A comprehensive manual is available for the
Aciera 6 and 10 drills and tappers
High-resolution pictures - may be slow to load
One of a number of combined drilling and milling machines made by Aciera, and intended for precision drilling and tapping in both toolrooms and production settings, the Type 13 was identical in dimensions to the Type 10, but available with the option of several more powerful motors. It was described by the Company as being both a "Medium-sized model" and as a "co-ordinate drilling, tapping and boring machine" and, when fitted with a compound, screw-feed, T-slotted table, as being of the "semi jib-boring type". Intended only for small, very precise work, both early and late models were produced, the former recognisable by its rounded styling and the latter by a more modern, angular appearance (the early versions also lacked a T-slotted foot). Three versions of the late model were made: the 13T bench model with 350 x 400 combined foot and table formed with a surrounding coolant trough; a floor model, the 13K, mounted on base made from welded steel and capable, in its various sizes, of mounting up to six heads side by side - though the single-head type differed from the bench model in having a slightly larger 365 x 400 mm table. The final version was the Type E, this being mechanically identical to the standard model but fitted with both an ordinary on-off switch and one working through a double contactor that gave an instant reverse the spindle direction. When tapping, the permitted revolutions were marked on the speed chart by red dots.
Of a simple, straightforward design, the drill could be ordered with a choice of motors and spindle speeds: a single-speed, 240 Watt, 1400 r.p.m. type gave five speeds 350 to 5000 r.p.m.; a 2-speed (240/370 Watt) running at 710/1400 r.p.m. produced from 175 r.p.m to 2500 r.p.m. in low range and 350 to 5000 r.p.m. in high. The final choice was a 1400/2800 r.p.m. (440/660 watt) that gave 350 to 5000 r.p.m. in low range and 700 to 10,000 r.p.m. in high. Motors were foot-mounted mounted at the rear of the head and drove forward to the spindle using a V-belt running over 5-step pulleys - a typical Type 13 with a 2-speed motor having ten spindle speeds of 175, 450, 625, 1750 and 2500 in low range and 350, 900, 1250, 3500 and 5000 r.p.m. in high.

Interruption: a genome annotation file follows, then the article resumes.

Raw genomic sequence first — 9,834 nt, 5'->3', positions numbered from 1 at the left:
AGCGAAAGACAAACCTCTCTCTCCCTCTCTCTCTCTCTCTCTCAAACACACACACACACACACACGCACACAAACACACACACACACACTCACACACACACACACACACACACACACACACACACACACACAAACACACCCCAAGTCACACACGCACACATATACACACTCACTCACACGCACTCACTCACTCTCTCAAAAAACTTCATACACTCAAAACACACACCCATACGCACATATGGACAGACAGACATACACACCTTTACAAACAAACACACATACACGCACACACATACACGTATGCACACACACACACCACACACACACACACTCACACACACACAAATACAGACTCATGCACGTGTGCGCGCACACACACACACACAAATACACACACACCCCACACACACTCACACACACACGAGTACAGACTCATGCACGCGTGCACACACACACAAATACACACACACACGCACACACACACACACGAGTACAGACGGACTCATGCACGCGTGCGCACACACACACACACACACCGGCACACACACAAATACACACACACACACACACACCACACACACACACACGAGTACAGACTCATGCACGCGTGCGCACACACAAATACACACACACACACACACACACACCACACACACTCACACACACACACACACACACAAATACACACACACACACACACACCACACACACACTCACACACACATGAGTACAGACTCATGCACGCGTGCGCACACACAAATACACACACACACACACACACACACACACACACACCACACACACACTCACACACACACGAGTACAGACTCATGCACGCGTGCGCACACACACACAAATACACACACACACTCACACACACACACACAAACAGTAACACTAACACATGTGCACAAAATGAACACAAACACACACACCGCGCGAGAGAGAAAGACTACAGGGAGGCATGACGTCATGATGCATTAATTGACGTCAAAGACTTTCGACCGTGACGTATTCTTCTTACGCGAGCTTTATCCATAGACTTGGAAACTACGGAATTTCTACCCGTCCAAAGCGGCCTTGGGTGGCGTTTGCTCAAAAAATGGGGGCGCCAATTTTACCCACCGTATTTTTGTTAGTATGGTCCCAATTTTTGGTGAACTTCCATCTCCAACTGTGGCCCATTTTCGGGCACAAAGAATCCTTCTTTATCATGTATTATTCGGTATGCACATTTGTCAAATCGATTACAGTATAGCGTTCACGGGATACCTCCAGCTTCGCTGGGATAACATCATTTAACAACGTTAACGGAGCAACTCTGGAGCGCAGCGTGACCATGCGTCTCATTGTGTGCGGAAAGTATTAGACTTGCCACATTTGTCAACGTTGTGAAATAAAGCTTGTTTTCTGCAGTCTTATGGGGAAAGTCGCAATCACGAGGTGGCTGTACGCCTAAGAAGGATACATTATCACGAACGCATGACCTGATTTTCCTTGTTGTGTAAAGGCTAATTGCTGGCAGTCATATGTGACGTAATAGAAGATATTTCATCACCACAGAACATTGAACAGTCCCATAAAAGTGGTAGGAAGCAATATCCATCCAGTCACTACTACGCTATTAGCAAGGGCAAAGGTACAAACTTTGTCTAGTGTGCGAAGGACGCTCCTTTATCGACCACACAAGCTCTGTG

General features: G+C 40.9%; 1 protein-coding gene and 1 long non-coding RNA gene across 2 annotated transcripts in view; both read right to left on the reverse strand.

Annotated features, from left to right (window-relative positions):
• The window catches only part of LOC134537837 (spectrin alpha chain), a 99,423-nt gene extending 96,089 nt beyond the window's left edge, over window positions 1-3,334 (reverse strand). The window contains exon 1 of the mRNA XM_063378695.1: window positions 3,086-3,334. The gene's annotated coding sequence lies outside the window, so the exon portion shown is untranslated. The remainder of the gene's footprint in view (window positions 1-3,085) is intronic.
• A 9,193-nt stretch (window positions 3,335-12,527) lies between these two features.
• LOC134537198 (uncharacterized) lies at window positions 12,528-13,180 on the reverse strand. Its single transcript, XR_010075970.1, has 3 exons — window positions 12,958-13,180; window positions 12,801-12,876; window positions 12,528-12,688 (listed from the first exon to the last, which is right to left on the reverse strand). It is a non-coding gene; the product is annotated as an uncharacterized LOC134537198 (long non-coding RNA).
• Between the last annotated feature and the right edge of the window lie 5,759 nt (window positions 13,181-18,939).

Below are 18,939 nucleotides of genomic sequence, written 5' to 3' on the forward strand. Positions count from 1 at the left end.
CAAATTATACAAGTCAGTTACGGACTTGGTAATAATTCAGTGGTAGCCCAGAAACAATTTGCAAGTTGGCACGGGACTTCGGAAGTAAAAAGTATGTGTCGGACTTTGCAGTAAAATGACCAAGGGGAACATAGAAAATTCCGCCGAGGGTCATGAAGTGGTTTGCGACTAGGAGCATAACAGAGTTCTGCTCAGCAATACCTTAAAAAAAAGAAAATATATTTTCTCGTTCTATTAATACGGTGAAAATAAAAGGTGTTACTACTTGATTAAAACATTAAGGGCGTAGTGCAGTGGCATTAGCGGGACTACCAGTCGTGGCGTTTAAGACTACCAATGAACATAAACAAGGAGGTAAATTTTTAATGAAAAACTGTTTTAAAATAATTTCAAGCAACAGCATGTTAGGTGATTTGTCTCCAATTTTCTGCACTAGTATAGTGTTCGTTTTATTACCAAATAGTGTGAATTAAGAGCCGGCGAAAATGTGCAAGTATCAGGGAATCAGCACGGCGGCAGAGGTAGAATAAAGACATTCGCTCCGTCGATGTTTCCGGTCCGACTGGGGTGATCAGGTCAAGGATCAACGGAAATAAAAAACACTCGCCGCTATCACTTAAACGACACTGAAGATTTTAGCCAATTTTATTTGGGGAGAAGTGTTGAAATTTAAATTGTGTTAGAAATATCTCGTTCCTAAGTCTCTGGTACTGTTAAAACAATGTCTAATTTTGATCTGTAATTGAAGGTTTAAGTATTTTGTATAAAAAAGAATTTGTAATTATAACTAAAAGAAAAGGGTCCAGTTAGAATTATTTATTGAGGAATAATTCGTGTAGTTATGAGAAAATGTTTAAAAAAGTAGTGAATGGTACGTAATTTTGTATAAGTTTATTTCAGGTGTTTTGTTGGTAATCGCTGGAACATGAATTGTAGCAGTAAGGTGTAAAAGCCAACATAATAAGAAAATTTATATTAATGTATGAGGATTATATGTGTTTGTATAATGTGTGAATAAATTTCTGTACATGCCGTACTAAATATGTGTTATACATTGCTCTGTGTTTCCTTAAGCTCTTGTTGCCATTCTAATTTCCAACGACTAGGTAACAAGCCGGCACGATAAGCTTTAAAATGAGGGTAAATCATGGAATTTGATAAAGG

The top section of the belt cover could be hinged open, the lower section sliding (locked by a handle) to slacken and tighten the belt. Drilling capacity in 40-ton steel was 13 mm together with an ability to tap holes with a thread up to metric M10.
Running in a high-precision ball races, the No. Morse taper spindle had a lever-controlled travel of 120 mm and was held inside a hardened and ground quill that had been lapped into the cast iron of the head. Head travel was 300 mm, movement being controlled by a crank handle, inserted into the front face of the head, and working through rack-and-pinion gearing. A handle lock was provided to secure the chosen setting. Unfortunately, as the spindle end protruded from the quill by around 100 mm, this extension piece reduced the drill's vertical capacity.
Aciera. it seems. never contemplated making drills with any sort of backgear arrangement to allow heavier work at slow speeds - examples of such being the very hand, compact but powerful-for-its-size Kerry Super 8 in Mk.1 and Mk.2 versions and the rather larger Medding Pacera M4. Nor, apart from one or two examples of its being an extra-cost option, were the smaller drills available with a Morse-taper spindle - instead high-quality, keyless (and very expensive) Albrecht chucks were usually supplied.
In its bench-mount form the Aciera 13 weighed approximately 195 kg while the same machine, mounted on its floor stand, weighed 275 kg and occupied an area 770 x 850 mm.